For this week’s Friday Short Fiction Club I picked Checking it Twice by Melissa L. Webb. It’s ranked high on the Amazon short fiction lists, have fairly good reviews (3.8 avg on 39 reviews), and I was looking forward to a horror Christmas story. It’s on the free list but I’ve never let free scare me off. Free stories can be awesome too…and this one could have been.
I snuggled up with a cup of coffee and my iPad. I turned the first page, then the next, and then the next, all in hopes of getting to the story. I loved the idea behind this…story. It’s really creepy and with a little more invested in it, it would have been amazing. Sadly, the author decided to spend five pages on front matter, give the story five pages, and then use the remaining pages to promote her other books. I felt cheated, sad but true. It’s listed as a twenty-one pages story – it’s five. Don’t get me wrong, there are five pages long stories I love, but they’re well thought through.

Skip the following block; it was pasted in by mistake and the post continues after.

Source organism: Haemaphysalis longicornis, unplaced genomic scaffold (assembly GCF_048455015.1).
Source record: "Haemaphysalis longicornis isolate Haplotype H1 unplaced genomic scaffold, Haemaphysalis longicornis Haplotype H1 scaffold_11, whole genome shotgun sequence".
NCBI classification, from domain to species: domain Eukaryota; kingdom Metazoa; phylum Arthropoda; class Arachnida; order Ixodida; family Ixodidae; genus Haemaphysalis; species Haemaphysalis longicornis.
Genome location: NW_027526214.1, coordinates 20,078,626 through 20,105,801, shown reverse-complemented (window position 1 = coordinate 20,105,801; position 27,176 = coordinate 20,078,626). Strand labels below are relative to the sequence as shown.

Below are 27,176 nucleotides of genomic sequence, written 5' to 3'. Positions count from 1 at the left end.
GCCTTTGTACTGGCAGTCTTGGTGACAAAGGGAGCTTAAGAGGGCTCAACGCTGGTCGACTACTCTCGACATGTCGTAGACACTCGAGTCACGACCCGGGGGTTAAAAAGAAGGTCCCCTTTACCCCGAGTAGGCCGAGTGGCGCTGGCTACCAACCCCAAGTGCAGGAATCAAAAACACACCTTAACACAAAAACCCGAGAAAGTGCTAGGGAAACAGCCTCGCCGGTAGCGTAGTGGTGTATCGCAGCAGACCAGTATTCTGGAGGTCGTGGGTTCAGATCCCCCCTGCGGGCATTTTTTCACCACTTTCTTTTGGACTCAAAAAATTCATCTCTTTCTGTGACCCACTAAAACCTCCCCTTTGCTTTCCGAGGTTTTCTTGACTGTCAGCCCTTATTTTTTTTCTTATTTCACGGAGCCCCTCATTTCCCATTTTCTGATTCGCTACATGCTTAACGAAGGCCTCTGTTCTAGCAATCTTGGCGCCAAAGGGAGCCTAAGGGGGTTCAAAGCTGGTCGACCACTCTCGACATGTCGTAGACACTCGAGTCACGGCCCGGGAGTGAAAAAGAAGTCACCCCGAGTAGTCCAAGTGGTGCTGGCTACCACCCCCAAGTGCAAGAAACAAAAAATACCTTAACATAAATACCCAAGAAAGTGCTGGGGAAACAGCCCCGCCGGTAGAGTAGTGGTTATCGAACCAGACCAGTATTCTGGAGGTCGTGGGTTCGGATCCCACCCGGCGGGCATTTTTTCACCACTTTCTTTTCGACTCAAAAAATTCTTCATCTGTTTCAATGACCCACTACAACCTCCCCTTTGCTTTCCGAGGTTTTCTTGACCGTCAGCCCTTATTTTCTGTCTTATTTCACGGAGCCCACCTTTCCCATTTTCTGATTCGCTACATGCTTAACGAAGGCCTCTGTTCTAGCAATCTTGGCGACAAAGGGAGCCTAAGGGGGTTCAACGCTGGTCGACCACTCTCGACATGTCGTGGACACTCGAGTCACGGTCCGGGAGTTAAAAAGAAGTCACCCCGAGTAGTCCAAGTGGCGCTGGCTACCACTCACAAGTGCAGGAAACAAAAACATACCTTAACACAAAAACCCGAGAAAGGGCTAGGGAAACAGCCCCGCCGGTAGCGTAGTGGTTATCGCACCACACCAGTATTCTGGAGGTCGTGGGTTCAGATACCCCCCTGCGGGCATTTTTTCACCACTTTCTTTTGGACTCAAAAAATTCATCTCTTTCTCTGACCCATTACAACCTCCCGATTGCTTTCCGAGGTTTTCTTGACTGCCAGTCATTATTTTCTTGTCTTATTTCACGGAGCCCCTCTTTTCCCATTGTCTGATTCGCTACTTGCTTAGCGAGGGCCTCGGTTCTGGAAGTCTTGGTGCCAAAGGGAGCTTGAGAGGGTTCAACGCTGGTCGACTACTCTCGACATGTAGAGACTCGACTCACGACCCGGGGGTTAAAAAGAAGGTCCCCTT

Just as I thought the story was going somewhere it ended, and it ended before anything really happened to the young man who’s POV we were in.
Love the idea, though! I wish I had come up with it.
Have you read any short stories this week?
There’s been an accident at Santa’s Workshop. He needs to desperately replace what he lost at the North Pole. This Christmas horror story will make you think twice about being on the naughty list. Christmas horror short story
Last night I went to bed early. Hubby had to go to work in the middle of the night and I didn’t want to wake him by coming to bed after he’d fallen asleep. So I took my beloved iPad and opened the Kindle app. Since it’s December I had already downloaded a few holiday shorts and decided to read Grandma’s Special Christmas Drink by Joyce Denver. It proved to be a disastrous choice. I was supposed to be quiet so my husband could sleep but instead, I kept giggling and then giggling because I was giggling when I should be silent.